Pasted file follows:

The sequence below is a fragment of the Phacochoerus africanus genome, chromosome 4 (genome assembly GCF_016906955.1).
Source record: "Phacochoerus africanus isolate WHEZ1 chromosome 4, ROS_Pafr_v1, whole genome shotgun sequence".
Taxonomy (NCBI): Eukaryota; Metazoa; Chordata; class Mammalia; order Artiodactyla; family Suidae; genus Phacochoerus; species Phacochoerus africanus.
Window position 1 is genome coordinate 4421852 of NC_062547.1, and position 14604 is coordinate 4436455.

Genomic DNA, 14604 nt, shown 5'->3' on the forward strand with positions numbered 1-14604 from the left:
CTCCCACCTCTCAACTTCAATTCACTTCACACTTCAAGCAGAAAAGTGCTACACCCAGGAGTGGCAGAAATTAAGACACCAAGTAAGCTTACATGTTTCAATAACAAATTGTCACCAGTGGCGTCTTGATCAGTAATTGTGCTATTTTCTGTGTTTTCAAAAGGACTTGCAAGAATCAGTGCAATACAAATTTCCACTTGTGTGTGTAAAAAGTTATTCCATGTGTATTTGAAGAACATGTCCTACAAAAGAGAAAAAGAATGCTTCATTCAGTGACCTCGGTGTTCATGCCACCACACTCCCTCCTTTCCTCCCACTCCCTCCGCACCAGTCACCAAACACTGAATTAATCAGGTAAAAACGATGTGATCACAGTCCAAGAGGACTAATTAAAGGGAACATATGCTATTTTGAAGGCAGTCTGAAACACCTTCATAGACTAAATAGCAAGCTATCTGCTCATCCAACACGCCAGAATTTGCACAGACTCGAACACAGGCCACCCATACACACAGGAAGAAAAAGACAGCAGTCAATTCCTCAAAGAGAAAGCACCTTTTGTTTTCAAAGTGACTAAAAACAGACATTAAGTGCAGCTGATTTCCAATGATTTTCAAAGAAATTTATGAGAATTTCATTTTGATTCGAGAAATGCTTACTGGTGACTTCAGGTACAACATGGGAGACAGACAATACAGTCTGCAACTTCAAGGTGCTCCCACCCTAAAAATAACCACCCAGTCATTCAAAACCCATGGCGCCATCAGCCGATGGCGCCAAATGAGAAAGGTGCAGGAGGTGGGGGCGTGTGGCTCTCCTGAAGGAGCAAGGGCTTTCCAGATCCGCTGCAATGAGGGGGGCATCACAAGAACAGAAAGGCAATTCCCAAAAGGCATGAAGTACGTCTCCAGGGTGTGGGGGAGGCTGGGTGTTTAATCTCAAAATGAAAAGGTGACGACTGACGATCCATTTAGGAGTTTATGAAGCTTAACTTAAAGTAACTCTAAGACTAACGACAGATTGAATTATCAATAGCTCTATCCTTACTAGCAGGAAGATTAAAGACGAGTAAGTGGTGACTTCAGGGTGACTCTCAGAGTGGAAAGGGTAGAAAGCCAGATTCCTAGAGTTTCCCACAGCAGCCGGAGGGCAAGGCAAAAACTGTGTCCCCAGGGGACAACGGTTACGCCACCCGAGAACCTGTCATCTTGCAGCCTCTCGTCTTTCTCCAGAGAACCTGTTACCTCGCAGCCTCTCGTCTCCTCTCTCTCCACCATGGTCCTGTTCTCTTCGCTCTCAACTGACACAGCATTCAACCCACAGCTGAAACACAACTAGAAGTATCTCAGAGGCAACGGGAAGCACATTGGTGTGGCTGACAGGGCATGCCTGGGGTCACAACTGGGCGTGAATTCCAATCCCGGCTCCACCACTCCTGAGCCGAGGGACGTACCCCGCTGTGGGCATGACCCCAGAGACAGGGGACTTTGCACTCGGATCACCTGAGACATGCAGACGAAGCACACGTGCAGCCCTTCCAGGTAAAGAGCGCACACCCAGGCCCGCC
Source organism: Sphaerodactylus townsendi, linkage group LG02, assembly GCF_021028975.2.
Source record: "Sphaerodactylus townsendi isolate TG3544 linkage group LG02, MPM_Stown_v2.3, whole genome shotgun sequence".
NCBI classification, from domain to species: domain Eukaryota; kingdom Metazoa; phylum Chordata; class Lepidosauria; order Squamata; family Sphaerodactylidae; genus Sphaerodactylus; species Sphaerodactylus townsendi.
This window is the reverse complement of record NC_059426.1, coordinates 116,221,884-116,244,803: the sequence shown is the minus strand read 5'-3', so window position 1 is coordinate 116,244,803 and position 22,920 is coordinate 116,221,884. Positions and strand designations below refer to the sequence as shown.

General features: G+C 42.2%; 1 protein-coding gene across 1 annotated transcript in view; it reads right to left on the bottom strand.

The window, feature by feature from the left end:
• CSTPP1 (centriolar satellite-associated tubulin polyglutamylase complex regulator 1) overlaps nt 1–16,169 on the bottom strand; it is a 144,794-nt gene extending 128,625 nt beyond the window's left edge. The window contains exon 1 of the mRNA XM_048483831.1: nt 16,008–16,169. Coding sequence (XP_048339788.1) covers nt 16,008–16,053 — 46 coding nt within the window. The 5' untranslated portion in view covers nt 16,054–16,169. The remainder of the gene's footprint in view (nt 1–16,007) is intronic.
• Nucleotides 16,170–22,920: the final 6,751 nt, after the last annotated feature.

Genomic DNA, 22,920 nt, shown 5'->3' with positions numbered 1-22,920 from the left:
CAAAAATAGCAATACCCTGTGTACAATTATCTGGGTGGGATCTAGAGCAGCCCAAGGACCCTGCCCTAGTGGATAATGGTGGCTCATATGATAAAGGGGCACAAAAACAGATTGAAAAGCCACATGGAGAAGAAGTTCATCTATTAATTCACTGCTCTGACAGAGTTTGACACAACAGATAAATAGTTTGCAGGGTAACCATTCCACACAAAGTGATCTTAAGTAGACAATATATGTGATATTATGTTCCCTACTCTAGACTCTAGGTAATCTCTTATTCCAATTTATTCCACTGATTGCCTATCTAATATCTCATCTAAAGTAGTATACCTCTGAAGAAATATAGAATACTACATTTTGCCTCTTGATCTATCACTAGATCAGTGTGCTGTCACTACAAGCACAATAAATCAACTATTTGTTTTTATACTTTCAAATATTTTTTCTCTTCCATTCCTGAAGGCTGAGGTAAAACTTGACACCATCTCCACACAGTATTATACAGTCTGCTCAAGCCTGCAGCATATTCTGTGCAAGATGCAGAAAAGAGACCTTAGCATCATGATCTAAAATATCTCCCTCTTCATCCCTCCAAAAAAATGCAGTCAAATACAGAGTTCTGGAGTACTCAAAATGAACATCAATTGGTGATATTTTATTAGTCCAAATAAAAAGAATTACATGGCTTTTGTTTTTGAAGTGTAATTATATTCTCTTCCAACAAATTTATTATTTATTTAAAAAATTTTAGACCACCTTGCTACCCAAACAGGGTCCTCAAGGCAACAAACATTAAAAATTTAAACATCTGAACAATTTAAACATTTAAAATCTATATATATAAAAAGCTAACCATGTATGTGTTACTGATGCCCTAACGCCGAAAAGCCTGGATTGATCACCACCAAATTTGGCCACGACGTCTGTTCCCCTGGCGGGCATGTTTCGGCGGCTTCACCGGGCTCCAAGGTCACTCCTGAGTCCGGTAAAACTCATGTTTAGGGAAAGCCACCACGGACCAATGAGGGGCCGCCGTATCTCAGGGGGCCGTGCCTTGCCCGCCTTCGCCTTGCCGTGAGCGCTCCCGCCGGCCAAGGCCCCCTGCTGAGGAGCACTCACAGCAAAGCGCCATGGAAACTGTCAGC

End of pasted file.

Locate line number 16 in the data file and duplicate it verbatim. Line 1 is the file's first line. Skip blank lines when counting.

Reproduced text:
CAAAAATAGCAATACCCTGTGTACAATTATCTGGGTGGGATCTAGAGCAGCCCAAGGACCCTGCCCTAGTGGATAATGGTGGCTCATATGATAAAGGGGCACAAAAACAGATTGAAAAGCCACATGGAGAAGAAGTTCATCTATTAATTCACTGCTCTGACAGAGTTTGACACAACAGATAAATAGTTTGCAGGGTAACCATTCCACACAAAGTGATCTTAAGTAGACAATATATGTGATATTATGTTCCCTACTCTAGACTCTAGGTAATCTCTTATTCCAATTTATTCCACTGATTGCCTATCTAATATCTCATCTAAAGTAGTATACCTCTGAAGAAATATAGAATACTACATTTTGCCTCTTGATCTATCACTAGATCAGTGTGCTGTCACTACAAGCACAATAAATCAACTATTTGTTTTTATACTTTCAAATATTTTTTCTCTTCCATTCCTGAAGGCTGAGGTAAAACTTGACACCATCTCCACACAGTATTATACAGTCTGCTCAAGCCTGCAGCATATTCTGTGCAAGATGCAGAAAAGAGACCTTAGCATCATGATCTAAAATATCTCCCTCTTCATCCCTCCAAAAAAATGCAGTCAAATACAGAGTTCTGGAGTACTCAAAATGAACATCAATTGGTGATATTTTATTAGTCCAAATAAAAAGAATTACATGGCTTTTGTTTTTGAAGTGTAATTATATTCTCTTCCAACAAATTTATTATTTATTTAAAAAATTTTAGACCACCTTGCTACCCAAACAGGGTCCTCAAGGCAACAAACATTAAAAATTTAAACATCTGAACAATTTAAACATTTAAAATCTATATATATAAAAAGCTAACCATGTATGTGTTACTGATGCCCTAACGCCGAAAAGCCTGGATTGATCACCACCAAATTTGGCCACGACGTCTGTTCCCCTGGCGGGCATGTTTCGGCGGCTTCACCGGGCTCCAAGGTCACTCCTGAGTCCGGTAAAACTCATGTTTAGGGAAAGCCACCACGGACCAATGAGGGGCCGCCGTATCTCAGGGGGCCGTGCCTTGCCCGCCTTCGCCTTGCCGTGAGCGCTCCCGCCGGCCAAGGCCCCCTGCTGAGGAGCACTCACAGCAAAGCGCCATGGAAACTGTCAGC